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soloflightEd

Walking past the pathways in the temples and night markets in Siem Reap, I couldn’t help but notice traditional music being played in the background. Upon further walking, I was greeted by a sight of individuals playing musical instruments. Sitting in one corner while waiting for my companions to arrive, I listened attentively while taking a break from all the trekking. I didn’t observe it at first but only when I read a signboard did I realize that these people playing stringed and percussion instruments were all disabled. The label said that they were land mine victims in Cambodia.

“You mean to say that there could be bombs underground from where we are standing?” I asked my friend who’s been in Cambodia twice. She lifted her eyebrows to answer my question which made me terrified at the thought that an explosive device could be lurking anywhere from where we were. It even came to a point where I wondered why we visited Siem Reap in the first place.

landmine victims cambodia
Walking past the temples, this sight greeted me.

To this day it is estimated that there may still be up to six million land mines scattered around the Cambodian countryside which cause around 35 deaths a month. Already 40,000 people have lost limbs due to land mines giving Cambodia the unenviable record of having the most amputees per capita (about one in every 275 people have lost a limb). Land Mine Victims in Cambodia – Wikipedia

After further research, I found out that the number of casualties have dropped every year which is a good sign. Still, one must be careful not to trek those off-the-beaten paths and one should consult the locals if it’s safe to go for a walk in remote areas.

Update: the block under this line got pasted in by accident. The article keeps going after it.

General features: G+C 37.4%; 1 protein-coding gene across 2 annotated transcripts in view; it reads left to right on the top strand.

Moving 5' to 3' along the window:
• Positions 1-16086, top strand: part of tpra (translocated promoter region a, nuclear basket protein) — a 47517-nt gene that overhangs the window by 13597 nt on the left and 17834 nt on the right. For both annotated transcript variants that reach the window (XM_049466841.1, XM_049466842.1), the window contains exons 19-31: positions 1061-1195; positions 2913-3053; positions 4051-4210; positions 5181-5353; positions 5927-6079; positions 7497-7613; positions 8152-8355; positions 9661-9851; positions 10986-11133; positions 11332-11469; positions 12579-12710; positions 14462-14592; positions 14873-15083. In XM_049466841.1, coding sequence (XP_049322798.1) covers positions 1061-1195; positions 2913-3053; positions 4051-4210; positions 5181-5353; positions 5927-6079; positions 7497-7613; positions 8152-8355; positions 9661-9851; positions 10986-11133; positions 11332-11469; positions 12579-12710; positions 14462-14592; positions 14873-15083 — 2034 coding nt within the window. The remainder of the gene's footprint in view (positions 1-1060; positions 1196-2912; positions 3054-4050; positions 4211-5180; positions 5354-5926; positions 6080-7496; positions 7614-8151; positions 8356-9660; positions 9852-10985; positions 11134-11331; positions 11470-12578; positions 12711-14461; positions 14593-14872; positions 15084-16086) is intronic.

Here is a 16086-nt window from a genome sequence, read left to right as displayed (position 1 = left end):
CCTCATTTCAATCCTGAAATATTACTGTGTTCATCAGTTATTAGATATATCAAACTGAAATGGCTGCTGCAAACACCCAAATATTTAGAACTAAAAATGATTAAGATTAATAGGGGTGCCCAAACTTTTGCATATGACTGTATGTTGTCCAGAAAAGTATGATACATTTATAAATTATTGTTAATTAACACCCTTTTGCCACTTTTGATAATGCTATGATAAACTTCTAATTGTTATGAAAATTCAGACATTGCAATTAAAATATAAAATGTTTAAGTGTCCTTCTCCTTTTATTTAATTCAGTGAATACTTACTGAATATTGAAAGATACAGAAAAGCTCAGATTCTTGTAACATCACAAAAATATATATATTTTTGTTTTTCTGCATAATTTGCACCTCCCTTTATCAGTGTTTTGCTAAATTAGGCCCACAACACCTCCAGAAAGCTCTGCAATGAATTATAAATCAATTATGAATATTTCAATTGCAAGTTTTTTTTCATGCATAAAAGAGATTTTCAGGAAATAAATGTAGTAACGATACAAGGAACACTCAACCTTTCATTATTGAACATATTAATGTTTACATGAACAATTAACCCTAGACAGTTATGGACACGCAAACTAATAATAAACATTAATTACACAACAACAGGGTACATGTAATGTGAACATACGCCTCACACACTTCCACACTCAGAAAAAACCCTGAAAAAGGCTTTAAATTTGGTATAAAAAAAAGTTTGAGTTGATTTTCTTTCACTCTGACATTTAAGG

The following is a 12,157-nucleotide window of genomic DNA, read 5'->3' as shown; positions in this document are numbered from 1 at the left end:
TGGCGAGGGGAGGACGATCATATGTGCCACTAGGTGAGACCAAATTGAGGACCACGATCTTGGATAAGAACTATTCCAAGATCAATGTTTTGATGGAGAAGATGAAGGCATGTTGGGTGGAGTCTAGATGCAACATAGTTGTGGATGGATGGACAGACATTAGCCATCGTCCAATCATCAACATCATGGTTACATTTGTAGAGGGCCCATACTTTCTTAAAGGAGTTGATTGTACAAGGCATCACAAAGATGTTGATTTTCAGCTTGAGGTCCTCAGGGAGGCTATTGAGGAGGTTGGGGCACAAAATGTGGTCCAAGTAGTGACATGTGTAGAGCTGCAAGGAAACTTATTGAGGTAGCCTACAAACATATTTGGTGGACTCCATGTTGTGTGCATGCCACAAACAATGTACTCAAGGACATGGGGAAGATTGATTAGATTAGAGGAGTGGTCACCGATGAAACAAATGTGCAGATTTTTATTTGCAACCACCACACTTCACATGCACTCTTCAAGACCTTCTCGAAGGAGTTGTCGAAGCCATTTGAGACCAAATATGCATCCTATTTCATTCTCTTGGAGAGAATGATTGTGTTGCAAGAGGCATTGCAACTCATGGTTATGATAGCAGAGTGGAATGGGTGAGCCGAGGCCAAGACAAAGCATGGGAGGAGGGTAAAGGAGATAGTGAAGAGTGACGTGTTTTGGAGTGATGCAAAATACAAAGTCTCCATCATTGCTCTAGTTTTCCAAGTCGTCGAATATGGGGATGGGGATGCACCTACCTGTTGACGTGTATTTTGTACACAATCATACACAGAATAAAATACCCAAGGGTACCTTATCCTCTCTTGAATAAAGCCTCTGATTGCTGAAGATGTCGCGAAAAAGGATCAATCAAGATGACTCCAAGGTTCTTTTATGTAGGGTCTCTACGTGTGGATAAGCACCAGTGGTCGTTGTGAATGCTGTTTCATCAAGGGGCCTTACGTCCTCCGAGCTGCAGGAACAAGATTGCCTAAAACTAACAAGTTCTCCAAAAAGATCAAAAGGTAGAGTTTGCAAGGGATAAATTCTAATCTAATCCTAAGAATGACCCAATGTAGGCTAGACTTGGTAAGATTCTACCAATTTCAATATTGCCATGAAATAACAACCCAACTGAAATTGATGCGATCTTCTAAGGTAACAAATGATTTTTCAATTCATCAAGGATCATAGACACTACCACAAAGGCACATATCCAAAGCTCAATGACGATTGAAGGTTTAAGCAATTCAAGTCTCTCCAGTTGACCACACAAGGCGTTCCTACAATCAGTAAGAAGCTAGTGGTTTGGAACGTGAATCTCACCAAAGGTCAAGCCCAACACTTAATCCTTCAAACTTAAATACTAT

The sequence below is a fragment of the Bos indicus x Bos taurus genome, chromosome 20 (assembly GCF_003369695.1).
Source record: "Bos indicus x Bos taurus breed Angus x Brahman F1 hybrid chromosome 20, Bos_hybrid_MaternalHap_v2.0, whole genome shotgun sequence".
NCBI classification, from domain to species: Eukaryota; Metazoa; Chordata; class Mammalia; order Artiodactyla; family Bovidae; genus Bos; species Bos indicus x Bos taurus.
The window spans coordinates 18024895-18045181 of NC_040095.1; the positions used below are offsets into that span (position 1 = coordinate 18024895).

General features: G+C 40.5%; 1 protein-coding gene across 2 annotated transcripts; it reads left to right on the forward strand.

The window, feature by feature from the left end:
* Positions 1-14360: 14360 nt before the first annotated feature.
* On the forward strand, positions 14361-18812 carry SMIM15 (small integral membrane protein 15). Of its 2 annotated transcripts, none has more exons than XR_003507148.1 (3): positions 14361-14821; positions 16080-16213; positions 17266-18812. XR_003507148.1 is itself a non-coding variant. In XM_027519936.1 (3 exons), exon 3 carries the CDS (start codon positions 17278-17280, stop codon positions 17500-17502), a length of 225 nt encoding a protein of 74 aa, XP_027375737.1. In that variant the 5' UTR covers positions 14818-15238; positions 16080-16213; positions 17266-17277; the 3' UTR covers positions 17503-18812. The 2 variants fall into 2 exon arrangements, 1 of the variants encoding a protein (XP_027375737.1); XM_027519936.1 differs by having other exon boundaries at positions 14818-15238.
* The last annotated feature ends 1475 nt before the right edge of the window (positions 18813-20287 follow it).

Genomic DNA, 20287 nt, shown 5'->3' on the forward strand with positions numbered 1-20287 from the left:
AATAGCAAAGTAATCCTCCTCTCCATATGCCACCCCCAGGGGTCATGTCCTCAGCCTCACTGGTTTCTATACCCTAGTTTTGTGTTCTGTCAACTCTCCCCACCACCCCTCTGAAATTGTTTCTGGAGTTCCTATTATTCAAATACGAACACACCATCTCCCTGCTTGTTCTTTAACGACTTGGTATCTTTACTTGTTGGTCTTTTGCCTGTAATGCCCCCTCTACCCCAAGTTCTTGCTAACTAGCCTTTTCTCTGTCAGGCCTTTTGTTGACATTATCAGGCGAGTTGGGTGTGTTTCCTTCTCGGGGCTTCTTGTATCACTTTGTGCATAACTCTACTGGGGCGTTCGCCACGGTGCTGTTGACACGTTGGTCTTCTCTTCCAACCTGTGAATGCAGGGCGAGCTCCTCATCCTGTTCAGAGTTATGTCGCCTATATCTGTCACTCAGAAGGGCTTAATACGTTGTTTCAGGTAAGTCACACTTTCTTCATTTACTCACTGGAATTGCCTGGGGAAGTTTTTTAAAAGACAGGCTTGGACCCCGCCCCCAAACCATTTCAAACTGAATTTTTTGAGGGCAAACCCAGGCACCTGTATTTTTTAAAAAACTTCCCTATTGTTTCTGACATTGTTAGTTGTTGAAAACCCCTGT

khmer victims
I sat and took a break while admiring their music.

These Khmer land mine victims make me ask myself about our own culture on where our own musical instruments have gone off. We are also a rich nation full of culture and life, divided by water but composed of diverse groups; each having our own specialty and way of living. Maybe I’m just not accustomed to hearing folk music nowadays.

Amputated arms, deformed faces, permanent blindness – does it matter how much they receive from donations when one is disabled for life?

vietnam war landmine victims
I later realized that they were land mine victims.

The suffering that they have to endure because of unfortunate events is tragic. Bearing with the aftermath of a war that spawned for decades.

Under tall trees that serve as their natural shade, these Khmer land mine victims play instruments continuously — hoping that tourists will get their CDs in exchange for cash to help them get by with life. I decided to donate whatever change I had left in my pocket. A smile greeted me from one of the victims, expressing his gratitude over that simple token.

I left that pathway feeling good to have given something but restless wondering how much longer it will take for them to have this problem resolved.

Here’s a couple of comprehensive guides about Siem Reap:

Check out my other adventures here:


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soloflightEd.com is a travel blog by Edcel Suyo. He enjoys performing headstands and crazy stunts during his trips in the Philippines, Southeast Asia, and the Middle East. Now based in Dubai, United Arab Emirates and working to earn a living, he takes time to enjoy the city and travel during weekends.
For updates, Like his page on Facebook or Follow him on Twitter.
For questions, advertising, and other concerns, shoot an email to ed@soloflighted.com.


14 comments… add one
  • This one reminded me of the Handicapped Factory we visited in Ho Chi Minh, many workers there were also victims of land mines.

  • because of wars decades ago, millions of civilians suffer then, and until now.